|URBAN JOSEPH F|
Submitted to: Veterinary Immunology and Immunopathology
Publication Type: Peer Reviewed Journal
Publication Acceptance Date: 5/10/1995
Publication Date: N/A
Interpretive Summary: A number of infectious agents have been associated with the appearance of bloody diarrhea in young and growing pigs. Studies of this condition have been difficult because experimental infections with isolated organisms have not successfully reproduced the severity of the disease seen in the field. We have recently observed that pigs infected naturally with whipworm, Trichuris suis, consistently exhibit bloody diarrhea, but pigs are protected from disease if they are vaccinated against whipworm infection. We report here that pigs maintained in confinement on concrete floor pens exhibit severe diarrhea after experimental inoculation with whipworm eggs. In addition, this conditions is ameliorated by the strategic application of broad spectrum antibiotics. These studies link the onset and severity of mucohemorrhagic diarrhea in pigs to whipworm induce suppression of immunity to resident pathogenic bacteria. This observation will not only provide researchers with an excellent model to study this disease complex in swine, but will provide producers and veterinarians with information on control strategies to reduce the incidence and severity of mucohemorrhagic diarrhea in pigs. Further, many of the bacteria responsible for diarrhea in pigs also infect humans, therefore, control of infection will improve herd health and the safety of the food supply.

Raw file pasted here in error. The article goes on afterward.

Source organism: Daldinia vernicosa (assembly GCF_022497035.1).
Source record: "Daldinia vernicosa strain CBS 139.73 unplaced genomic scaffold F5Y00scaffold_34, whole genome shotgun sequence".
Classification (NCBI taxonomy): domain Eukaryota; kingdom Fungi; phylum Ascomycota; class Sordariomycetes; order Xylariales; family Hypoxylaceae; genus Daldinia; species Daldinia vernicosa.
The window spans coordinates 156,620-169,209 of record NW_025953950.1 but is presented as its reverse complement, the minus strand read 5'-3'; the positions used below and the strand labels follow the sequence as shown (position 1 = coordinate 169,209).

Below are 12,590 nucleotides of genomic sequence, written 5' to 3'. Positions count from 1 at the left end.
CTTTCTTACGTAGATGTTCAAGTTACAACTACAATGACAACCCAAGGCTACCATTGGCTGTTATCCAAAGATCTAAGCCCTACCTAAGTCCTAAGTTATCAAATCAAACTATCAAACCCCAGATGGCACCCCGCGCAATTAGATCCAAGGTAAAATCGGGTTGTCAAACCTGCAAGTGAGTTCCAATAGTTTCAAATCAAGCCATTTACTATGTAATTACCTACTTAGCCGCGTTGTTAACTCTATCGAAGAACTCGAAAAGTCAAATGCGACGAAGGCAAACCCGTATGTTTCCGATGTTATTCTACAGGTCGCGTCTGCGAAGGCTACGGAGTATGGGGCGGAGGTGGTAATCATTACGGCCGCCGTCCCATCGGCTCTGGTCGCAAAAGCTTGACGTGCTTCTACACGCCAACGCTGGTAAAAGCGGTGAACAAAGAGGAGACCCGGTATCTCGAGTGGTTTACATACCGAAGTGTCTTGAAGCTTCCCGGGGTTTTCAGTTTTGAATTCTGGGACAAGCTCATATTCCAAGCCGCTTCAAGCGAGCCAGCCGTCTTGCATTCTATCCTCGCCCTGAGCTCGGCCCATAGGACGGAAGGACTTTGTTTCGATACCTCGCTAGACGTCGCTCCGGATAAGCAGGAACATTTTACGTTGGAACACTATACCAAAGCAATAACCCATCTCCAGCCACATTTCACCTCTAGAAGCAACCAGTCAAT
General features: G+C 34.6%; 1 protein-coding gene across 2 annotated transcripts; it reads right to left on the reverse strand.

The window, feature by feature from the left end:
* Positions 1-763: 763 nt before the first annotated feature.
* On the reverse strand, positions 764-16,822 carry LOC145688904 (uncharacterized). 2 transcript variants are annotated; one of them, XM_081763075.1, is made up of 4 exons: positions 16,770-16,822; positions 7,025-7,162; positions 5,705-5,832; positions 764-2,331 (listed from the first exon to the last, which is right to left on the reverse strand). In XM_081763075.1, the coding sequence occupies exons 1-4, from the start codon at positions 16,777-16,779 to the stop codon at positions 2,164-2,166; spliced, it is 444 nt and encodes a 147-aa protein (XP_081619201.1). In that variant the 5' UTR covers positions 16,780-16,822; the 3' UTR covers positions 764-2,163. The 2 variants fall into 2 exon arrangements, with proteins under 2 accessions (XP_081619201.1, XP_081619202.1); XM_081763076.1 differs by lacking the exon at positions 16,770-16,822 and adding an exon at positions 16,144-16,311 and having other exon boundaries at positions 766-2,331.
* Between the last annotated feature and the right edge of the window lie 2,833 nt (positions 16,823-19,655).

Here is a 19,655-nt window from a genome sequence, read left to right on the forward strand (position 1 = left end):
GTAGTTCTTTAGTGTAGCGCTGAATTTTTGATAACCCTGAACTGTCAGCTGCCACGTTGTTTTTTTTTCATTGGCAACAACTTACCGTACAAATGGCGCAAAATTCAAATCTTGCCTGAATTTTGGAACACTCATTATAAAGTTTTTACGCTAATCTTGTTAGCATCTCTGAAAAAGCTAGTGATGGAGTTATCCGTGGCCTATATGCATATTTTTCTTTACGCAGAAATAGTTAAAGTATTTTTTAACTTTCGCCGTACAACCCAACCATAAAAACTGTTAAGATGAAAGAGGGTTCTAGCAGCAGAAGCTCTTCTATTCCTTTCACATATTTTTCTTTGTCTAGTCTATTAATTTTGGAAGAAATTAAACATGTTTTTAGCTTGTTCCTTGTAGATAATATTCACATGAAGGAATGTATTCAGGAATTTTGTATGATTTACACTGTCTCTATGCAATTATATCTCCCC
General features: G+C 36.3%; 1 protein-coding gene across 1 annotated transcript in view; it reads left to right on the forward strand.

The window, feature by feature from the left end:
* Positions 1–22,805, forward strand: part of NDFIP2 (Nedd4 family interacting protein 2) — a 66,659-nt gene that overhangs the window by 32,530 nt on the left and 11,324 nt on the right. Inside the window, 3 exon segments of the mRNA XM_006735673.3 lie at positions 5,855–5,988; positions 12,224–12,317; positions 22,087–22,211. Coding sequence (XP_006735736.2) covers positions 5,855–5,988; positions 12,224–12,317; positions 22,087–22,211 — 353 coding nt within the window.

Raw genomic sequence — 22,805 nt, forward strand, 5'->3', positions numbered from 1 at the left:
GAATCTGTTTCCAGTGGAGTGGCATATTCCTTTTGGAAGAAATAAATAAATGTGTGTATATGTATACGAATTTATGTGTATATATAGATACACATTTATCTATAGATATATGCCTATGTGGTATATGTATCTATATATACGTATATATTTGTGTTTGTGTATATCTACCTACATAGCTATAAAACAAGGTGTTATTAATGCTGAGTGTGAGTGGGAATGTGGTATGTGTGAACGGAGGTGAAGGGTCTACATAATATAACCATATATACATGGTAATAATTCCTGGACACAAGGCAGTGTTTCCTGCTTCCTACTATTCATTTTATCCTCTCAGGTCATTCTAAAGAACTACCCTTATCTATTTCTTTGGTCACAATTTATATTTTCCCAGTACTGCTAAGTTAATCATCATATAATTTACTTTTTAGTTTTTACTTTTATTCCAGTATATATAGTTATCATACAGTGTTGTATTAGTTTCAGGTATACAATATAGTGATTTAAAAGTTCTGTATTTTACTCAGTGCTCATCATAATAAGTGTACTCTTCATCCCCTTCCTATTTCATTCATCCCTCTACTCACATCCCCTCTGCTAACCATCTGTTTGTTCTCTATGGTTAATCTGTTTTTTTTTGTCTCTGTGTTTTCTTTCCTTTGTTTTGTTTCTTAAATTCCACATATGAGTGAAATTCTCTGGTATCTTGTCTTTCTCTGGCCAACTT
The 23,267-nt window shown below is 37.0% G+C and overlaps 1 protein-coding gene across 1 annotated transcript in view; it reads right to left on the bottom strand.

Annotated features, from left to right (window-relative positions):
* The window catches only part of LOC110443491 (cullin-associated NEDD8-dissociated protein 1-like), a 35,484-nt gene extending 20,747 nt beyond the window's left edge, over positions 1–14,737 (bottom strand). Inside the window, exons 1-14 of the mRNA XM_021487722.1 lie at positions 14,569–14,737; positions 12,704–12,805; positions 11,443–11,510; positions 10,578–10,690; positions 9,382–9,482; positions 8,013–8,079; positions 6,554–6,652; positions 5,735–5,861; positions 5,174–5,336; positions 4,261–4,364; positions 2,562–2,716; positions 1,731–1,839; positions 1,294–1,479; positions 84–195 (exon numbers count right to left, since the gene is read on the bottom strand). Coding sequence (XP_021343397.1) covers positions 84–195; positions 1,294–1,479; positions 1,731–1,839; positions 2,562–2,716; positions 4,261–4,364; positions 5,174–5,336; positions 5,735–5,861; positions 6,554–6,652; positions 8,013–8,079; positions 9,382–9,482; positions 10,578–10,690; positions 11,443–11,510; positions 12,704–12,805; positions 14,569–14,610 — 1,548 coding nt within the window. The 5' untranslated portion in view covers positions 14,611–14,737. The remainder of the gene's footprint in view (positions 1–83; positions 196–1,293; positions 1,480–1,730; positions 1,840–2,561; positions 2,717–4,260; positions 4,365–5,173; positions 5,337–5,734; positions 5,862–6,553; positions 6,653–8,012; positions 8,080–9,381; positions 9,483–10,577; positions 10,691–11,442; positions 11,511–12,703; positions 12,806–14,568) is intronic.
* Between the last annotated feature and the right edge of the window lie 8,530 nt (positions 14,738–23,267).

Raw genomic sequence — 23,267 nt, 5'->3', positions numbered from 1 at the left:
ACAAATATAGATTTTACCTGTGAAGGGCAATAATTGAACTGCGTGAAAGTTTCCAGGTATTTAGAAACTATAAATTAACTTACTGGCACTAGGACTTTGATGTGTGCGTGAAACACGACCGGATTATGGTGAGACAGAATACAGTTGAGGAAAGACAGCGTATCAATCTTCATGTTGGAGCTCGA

Technical Abstract: Mucohemorrhagic enteropathies of the intestinal tract of swine have complex and interrelated etiologies of largely unknown pathogenesis. Pigs inoculated with 2,500 embryonated Trichuris suis (whipworm) eggs exhibited diarrhea, intestinal adenomatosis associated with the intracellular Ileal symbiont intracellularis bacteria, enlarged colonic lymphoglandular complexes (LGCs) containing numerous extracellular bacteria, eosinophils, lymphocytes, macrophages, and neutrophils, and at the site of worm attachment in the proximal colon, mucosal edema, inflammatory cell infiltration, and bacterial accumulation. Other pigs inoculated with T. suis and treated with antibiotics had pathologic lesions localized to the site of worm attachment, and histologically normal LGCs with no resident bacteria. The association between bacteria, lymphocytes and macrophages in the LGCs of pigs infected with T. suis suggests an antigen processing role for these structures in the colon. Further, the complex pathogenesis of necrotic proliferative colitis in pigs can be linked to worm induced suppression of mucosal immunity to resident bacteria.